At first, the moment she saw the glittering pink plastic thing half covered in rotting leaves and muddy water, she felt truly free for the first time in years. It wasn’t until the black van had driven slowly past her and then stopped to turn around and come back for her on the darkened highway that she began to wonder if throwing away her only link with the world was such a smart thing to do.
The headlights were quickly sweeping the trees to her left when she decided waiting for the van to come back for her was an even worse idea. She ran for the woods in the opposite direction, skipping over a dead log in the ditch, splashing through cold muddy water. He heart beat against her chest like a tortured bird in a cage. An icy sensation of terror swelled from her stomach as she stumbled clumsily across uneven, unfamiliar moonlit terrain. The road was empty and dark in either direction, except for the rumbling black van. A sense of menace oozed from the dark rumbling vehicle. She had no doubt that whoever was driving it meant her serious harm.
She vanished into the woods, ducked behind dew covered brush and watched the van, her breath harsh and steaming in the chilly night air. The van had stopped on the side of the road. Moonlight gleamed across the nebulous black windshield, revealing nothing of who sat behind the steering wheel.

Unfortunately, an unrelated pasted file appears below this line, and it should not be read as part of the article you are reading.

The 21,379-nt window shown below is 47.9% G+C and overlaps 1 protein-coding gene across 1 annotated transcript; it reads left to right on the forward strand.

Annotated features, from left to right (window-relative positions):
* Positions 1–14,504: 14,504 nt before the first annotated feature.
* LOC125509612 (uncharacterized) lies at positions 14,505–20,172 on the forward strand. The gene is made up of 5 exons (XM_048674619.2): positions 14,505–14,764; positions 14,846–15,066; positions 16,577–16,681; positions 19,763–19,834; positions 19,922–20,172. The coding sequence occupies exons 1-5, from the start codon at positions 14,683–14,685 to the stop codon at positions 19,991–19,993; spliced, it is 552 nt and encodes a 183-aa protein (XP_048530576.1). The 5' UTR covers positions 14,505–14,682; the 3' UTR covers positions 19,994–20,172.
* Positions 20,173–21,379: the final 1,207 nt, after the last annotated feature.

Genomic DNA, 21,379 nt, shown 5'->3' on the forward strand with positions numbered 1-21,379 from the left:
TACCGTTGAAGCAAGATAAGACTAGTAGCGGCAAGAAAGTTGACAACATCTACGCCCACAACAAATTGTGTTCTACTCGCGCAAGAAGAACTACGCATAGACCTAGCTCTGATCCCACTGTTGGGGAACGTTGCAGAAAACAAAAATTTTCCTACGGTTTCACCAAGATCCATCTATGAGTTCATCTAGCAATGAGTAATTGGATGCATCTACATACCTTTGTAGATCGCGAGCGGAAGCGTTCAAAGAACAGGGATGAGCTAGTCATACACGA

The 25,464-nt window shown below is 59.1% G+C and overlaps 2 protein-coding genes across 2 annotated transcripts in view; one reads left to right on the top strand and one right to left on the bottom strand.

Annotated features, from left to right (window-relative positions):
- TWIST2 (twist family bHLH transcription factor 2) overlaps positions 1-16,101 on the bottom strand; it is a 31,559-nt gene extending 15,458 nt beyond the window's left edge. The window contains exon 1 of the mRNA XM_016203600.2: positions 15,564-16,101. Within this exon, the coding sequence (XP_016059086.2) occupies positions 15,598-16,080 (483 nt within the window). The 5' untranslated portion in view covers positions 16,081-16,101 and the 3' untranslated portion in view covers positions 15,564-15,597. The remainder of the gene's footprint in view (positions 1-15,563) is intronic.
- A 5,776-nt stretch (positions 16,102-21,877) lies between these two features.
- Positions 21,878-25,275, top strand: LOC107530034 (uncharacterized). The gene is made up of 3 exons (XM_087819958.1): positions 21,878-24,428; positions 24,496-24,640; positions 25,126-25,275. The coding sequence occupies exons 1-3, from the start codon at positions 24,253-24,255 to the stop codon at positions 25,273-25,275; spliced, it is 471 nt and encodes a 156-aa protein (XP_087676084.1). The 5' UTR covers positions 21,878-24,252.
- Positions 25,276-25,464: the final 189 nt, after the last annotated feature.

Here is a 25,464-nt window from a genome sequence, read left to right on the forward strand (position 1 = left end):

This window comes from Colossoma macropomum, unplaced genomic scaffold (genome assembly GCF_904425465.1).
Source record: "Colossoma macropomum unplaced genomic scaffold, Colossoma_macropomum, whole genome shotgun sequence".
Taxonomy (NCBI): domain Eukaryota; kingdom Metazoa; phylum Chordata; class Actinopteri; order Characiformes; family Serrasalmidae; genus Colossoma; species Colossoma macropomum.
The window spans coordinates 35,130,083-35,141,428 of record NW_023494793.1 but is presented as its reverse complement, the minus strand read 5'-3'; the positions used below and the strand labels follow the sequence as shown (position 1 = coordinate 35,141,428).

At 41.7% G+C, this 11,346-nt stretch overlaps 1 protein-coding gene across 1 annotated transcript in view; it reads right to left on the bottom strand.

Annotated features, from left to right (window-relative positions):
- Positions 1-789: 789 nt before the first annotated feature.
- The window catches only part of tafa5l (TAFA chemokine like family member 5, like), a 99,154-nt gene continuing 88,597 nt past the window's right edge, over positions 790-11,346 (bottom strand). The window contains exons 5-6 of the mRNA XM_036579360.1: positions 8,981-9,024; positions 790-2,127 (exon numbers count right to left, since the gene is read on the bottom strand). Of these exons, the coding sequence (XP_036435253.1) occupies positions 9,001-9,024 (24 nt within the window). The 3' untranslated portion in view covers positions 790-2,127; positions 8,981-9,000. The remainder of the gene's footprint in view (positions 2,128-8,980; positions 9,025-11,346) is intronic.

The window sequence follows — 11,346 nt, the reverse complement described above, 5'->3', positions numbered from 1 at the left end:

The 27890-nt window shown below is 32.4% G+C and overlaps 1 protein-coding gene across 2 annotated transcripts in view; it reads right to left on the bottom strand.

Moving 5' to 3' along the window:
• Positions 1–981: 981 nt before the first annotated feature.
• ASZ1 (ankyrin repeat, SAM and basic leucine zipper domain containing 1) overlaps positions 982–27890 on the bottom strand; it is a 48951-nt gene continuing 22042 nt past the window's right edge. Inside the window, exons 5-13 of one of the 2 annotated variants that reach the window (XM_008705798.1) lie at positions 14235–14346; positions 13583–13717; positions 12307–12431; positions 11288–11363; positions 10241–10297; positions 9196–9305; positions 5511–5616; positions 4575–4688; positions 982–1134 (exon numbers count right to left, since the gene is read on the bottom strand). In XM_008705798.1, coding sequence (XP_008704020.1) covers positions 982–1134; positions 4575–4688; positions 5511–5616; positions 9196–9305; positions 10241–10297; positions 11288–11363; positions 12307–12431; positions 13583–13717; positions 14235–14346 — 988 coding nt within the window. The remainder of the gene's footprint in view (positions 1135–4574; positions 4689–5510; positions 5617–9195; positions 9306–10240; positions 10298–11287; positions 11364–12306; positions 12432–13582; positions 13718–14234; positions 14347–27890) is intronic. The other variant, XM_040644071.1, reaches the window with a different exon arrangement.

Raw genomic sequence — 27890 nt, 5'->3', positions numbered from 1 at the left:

The van didn’t move. She moved slowly away from the bushes and picked her way through thick undergrowth and wet weeds. She wasn’t about to chance using the road again tonight. She would cross the woods until she found another road or maybe someone’s house where she could use a phone. Fear had changed her view on what constituted slavery. Being locked in her room as punishment for trying to runaway was far preferable to being raped, tortured and killed by some perverted creep.
The quiet forest seemed to embrace her. The trees rose up like silent guardians…or perhaps judges. Moonlight glimmered from a million pine needle tips, a shimmering starscape fifty feet above her head. Small noises erupted every once and a while. Hunting night creatures? But she sensed more intelligence behind the sounds. Hunting her?
She felt fear, but it was a remote sort of fear compared to the very real terror of what might await her back on the road. In any case, it wasn’t the type of fear that stopped her from traveling deeper into the forest’s embrace. Her footsteps crackled through the night.
In the Pines
The field came to an end, demarcated by a line of thick brush that led to the giant arboreal denseness again. The moonlight did not peel back the forest’s aggressive darkness. She eyed the new night that spilled from the tall trees with a growing terror. To the left, in the high dead weeds of the field, she heard something moving.
It was closing in on her.
A badger looking for a night meal? A fox stalking a rabbit?
Now, to the right, a new sound.
Bigger than a badger or a fox.
The tall weeds shook and snapped under this unseen weight.
She took an unwilling step towards the black forest line.